If you are planning on marrying with a lot of properties in your name or in the unfortunate position where divorce is imminent, you may wonder what assets are considered marital property. Marital property law does vary from state to state, so you should seek legal counsel in the state where you reside to clarify what the marital assets definition is for your particular case.
Nine states—including Texas—abide by community property laws, which generally means property acquired during marriage is subject to either equal or just and right (which isn’t necessarily equal) division upon divorce.
Should you and your spouse end up divorcing in a community property state like Texas, it’s important to understand the difference between community property and separate property. You should also educate yourself regarding how to ensure your separate property will be protected and how the marital home will be dealt with upon divorce.
Marital assets definition in Texas
The definition of marital assets in Texas is clearly defined in Chapter 3 of the Texas Family Code, “Marital Property Rights and Liabilities.” The state defines separate property (which is solely the property of one spouse and generally not subject to division upon divorce) as:
- Property owned or claimed by a spouse before marriage;
- Property acquired by a spouse during marriage by gift, devise or descent; or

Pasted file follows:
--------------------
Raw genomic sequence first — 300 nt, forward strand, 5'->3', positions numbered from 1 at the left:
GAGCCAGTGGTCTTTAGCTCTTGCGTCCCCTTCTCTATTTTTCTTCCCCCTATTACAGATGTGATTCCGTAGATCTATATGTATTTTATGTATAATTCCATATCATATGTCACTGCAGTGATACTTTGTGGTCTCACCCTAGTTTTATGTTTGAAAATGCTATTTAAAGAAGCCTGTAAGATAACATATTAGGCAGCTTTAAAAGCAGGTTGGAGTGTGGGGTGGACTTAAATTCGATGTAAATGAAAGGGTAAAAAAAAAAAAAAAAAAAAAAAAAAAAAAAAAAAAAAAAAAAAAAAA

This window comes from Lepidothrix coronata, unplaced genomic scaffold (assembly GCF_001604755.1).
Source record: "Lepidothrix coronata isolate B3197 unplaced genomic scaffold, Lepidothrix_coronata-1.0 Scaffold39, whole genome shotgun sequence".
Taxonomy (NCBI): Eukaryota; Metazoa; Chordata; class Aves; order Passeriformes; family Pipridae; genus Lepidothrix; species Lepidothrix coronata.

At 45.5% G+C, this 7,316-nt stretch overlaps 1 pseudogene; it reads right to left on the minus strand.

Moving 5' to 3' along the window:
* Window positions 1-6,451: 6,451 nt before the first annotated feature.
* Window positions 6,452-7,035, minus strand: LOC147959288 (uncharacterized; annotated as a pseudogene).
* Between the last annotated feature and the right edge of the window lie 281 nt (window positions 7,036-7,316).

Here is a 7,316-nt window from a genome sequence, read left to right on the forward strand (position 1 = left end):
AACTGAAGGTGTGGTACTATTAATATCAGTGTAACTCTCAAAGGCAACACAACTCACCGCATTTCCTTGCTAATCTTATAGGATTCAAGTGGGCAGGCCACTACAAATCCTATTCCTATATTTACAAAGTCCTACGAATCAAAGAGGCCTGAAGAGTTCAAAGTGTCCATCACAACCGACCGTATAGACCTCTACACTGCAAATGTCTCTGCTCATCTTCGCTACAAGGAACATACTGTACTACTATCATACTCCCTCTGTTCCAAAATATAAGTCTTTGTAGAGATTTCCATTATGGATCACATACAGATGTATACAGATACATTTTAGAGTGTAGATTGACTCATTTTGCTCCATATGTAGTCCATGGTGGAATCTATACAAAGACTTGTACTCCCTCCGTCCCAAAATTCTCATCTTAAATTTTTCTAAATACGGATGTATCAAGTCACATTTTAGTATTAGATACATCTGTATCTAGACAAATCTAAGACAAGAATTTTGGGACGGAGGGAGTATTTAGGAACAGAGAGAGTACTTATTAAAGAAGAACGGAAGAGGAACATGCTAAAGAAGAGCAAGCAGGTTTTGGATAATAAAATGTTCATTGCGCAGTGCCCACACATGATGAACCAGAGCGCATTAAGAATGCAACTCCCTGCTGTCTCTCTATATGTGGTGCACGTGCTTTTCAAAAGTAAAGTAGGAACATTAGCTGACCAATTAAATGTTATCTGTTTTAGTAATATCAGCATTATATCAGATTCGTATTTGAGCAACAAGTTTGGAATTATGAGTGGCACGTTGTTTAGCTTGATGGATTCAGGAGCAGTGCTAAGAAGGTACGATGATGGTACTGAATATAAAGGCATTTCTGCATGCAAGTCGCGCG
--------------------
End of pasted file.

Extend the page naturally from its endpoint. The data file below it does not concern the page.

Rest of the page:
- Recovery for personal injuries sustained by a spouse during marriage (except any recovery for loss of earning capacity during marriage).
Texas’ marital assets definition for community property includes the “property, other than separate property, acquired by either spouse during marriage.” Seems pretty cut and dried, right? However, you should know that there is a big presumption when it comes to community property in Texas marital property law: “Property possessed by either spouse during or on dissolution of marriage is presumed to be community property.”
Why is the presumption of community property such a big deal?
The reality is, property ownership tends to get fuzzy as years go by. Paperwork gets lost and people simply forget when and where they acquired things. The state of Texas also requires parties to provide clear and convincing evidence to prove an asset is separate property and not community or joint marital property—otherwise it will be subject to just and right division upon divorce.
Again, Texas abides by the Inception of Title rule, which means if the date of purchase reflected on the title is prior to the date of marriage, that property would be considered separate. If you lose the title and the county has no record of it, you will have an uphill battle ahead of you.
One way to avoid confusion is to file a record of your separate property in the county where you reside and/or where the property exists (say you live in Tarrant County but own 200 acres of land in Harris County). You and your spouse could also execute a legal agreement between the two of you, such as a prenuptial agreement or postnuptial agreement, that clarifies which property would be considered separate in the event of divorce.
What is the marital home definition in Texas? And what happens to it during divorce?
The marital home is one of the biggest (if not THE biggest) assets many couples own. What is a marital home and how is it divided in the event of divorce in Texas? The marital home is simply the place a couple resides in as their primary residence during marriage.
The question is: Who owns the marital home? If a couple purchased the home together during the marriage it would be considered community property. Alternatively, if one of the spouses purchased the home prior to the marriage, based on the Inception of Title rule, that house would be considered separate property.